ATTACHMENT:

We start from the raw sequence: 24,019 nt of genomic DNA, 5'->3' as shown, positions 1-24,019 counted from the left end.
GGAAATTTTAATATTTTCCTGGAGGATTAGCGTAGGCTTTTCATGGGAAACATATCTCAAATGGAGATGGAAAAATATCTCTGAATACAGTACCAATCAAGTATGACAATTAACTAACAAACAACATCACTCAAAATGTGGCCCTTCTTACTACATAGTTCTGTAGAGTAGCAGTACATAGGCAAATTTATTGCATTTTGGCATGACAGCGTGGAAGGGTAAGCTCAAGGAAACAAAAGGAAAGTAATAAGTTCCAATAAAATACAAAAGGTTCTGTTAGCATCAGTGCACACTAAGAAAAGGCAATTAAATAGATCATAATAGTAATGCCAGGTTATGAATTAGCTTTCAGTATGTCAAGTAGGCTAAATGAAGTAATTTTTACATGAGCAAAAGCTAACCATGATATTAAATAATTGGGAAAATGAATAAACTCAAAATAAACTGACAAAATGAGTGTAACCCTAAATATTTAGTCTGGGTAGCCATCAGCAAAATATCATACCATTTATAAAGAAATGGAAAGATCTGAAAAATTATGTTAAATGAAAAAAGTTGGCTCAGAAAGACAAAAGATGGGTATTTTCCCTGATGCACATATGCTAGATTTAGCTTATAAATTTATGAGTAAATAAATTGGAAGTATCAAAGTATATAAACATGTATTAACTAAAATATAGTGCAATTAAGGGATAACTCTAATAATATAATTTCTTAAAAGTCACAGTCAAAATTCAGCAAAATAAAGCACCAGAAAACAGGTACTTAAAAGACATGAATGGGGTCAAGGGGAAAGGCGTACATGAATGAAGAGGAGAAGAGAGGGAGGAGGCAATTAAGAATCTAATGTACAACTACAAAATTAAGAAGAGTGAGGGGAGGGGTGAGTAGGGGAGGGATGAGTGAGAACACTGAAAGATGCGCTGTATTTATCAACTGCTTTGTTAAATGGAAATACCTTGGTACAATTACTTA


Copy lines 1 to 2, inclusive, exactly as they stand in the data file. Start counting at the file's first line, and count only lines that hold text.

We start from the raw sequence: 24,019 nt of genomic DNA, 5'->3' as shown, positions 1-24,019 counted from the left end.
GGAAATTTTAATATTTTCCTGGAGGATTAGCGTAGGCTTTTCATGGGAAACATATCTCAAATGGAGATGGAAAAATATCTCTGAATACAGTACCAATCAAGTATGACAATTAACTAACAAACAACATCACTCAAAATGTGGCCCTTCTTACTACATAGTTCTGTAGAGTAGCAGTACATAGGCAAATTTATTGCATTTTGGCATGACAGCGTGGAAGGGTAAGCTCAAGGAAACAAAAGGAAAGTAATAAGTTCCAATAAAATACAAAAGGTTCTGTTAGCATCAGTGCACACTAAGAAAAGGCAATTAAATAGATCATAATAGTAATGCCAGGTTATGAATTAGCTTTCAGTATGTCAAGTAGGCTAAATGAAGTAATTTTTACATGAGCAAAAGCTAACCATGATATTAAATAATTGGGAAAATGAATAAACTCAAAATAAACTGACAAAATGAGTGTAACCCTAAATATTTAGTCTGGGTAGCCATCAGCAAAATATCATACCATTTATAAAGAAATGGAAAGATCTGAAAAATTATGTTAAATGAAAAAAGTTGGCTCAGAAAGACAAAAGATGGGTATTTTCCCTGATGCACATATGCTAGATTTAGCTTATAAATTTATGAGTAAATAAATTGGAAGTATCAAAGTATATAAACATGTATTAACTAAAATATAGTGCAATTAAGGGATAACTCTAATAATATAATTTCTTAAAAGTCACAGTCAAAATTCAGCAAAATAAAGCACCAGAAAACAGGTACTTAAAAGACATGAATGGGGTCAAGGGGAAAGGCGTACATGAATGAAGAGGAGAAGAGAGGGAGGAGGCAATTAAGAATCTAATGTACAACTACAAAATTAAGAAGAGTGAGGGGAGGGGTGAGTAGGGGAGGGATGAGTGAGAACACTGAAAGATGCGCTGTATTTATCAACTGCTTTGTTAAATGGAAATACCTTGGTACAATTACTTA